Thanks to technology and globalization, the variety of investment options available to retail investors has exploded. You can now invest in US-listed stocks, buy into fractional ownership of assets, and much more. Retail investing is evolving rapidly and is now deeply intertwined with global events and influences.
Newer asset classes and investment avenues are emerging, regulators are getting savvy too.
This fast pace requires retail investors to keep abreast with changing regulations, sectoral developments, and emerging trends. Here are 4 such curated trends and developments.
1) Climate & Sustainability Investments
Alarming climate change data, consumer consciousness, and a combination of pressure + incentives from regulators have led to private and public investments in the growing and very important sector, broadly categorized as ESG investing.
AUM for sustainable investments grew 4.7times over last year in India given the increased demand for climate action and overall sustainable investing given the impact of Covid19. Compared to global AUM, we still have much to do.
Some notable sub-sectors include electric vehicles (EVs) and carbon credits generation businesses. While the move towards EVs seems like an established trend, the surge in demand for carbon credits or carbon offsets has led to a variety of investor types investing in carbon offset generation projects and companies.
2) Fixed-Income Fixation
With volatility in the equity markets and tumultuous world events, interest in fixed-income investments has shot up with many tech-enabled options emerging for retail investors.
You can now invest in portfolios of diverse, fractionalized loans with IndiaP2P earning up to 18% p.a., invest in bonds starting at INR 20,000 investments and even explore crypto-based fixed-income products that make returns by lending your money/crypto to projects seeking credit.
3) New Developments in Mutual Funds
India has over 2000 mutual fund schemes for just about as many listed companies. This makes choosing between schemes and funds a very difficult task.
The Association of Mutual Funds in India AMFI has made it easier for retail investors to choose between and understand a mutual fund’s performance.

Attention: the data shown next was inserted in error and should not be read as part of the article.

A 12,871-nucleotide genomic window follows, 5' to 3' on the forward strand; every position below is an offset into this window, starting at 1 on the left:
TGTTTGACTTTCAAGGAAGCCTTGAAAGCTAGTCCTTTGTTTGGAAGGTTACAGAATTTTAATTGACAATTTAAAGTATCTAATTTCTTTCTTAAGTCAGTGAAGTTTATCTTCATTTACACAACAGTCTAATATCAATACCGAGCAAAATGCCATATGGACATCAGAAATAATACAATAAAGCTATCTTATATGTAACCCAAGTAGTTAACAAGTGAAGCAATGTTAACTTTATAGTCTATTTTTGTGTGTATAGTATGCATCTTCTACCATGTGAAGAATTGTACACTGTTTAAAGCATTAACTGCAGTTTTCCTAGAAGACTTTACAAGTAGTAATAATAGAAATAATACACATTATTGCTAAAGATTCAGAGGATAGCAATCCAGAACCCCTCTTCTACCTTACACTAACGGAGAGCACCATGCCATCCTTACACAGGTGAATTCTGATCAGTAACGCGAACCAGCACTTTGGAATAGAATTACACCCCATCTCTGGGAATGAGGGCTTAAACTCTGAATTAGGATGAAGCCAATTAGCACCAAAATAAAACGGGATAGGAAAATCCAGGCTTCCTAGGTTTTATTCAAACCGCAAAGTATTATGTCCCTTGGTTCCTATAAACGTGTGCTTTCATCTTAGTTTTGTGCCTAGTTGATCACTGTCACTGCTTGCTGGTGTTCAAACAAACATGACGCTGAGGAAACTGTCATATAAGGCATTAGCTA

Basis directives from SEBI, AMFI has specified indices against which the performance of various mutual funds should be compared. This is to make it easier for retail investors to evaluate how their investments are performing and choose which funds to invest in.
The performance of a mutual fund is usually measured via two metrics called alpha and beta.
Let’s start with alpha: Alpha measures how well or badly the fund did in comparison with an index. Remember that mutual funds are thematic – can be a sector, size of companies etc. To estimate alpha we need to know the closest index, let’s say for a fund that invests in large companies, BSE100 index may be appropriate.
What fund managers aim to achieve is a positive alpha i.e.deliver greater returns than the index however, negative alphas are also a reality. AMFI in its guidelines has very nicely defined these comparison indices which can be viewed here.
On the other hand, beta is about volatility i.e. the ups and downs in prices and hence your earnings. If your mutual fund is more volatile than the comparative index it has a high beta (>1) and low beta (<1) if it is less volatile than the market.
It is preferred that a fund have a high beta when the markets are generally trending up and a low beta when they are in a decline. This adjustment is dependent on the fund managers’ skills.
4) Action on unregulated investment products
SEBI and RBI have been advising retail investors to be cautious of unregulated investment products such as digital gold and crypto with the latter and its use cases coming under an increasing number of taxes and high tax rates.
P.S. The recent RBI repo rate hike i.e. putting in motion an increase in interest rates will unequally affect different asset classes.
Stocks & Equity MFs
Stocks of companies that are highly leveraged i.e. take on loans frequently such as a large proportion of small-cap stocks and small-cap mutual funds are likely to be affected more as interest payouts are set to increase and the supply of loans will decline as well.
Fixed-Income and Debt Mutual Funds
For P2P lending investors, this may mean potentially higher yields.
For debt mutual funds, an increase in interest rates is usually bad news as rising interest rates mean that the prices of bonds (in which debt MFs invest) fall as investors prefer to wait for new bond issuances that will give higher yield. This is more relevant for longer-term debt investments, however, the impact on shorter tenure investments should be less.
(By Neha Juneja, CEO and Co-founder, IndiaP2P)
Disclaimer: This is the author’s personal opinion. Readers are advised to consult their financial planner before making any investment.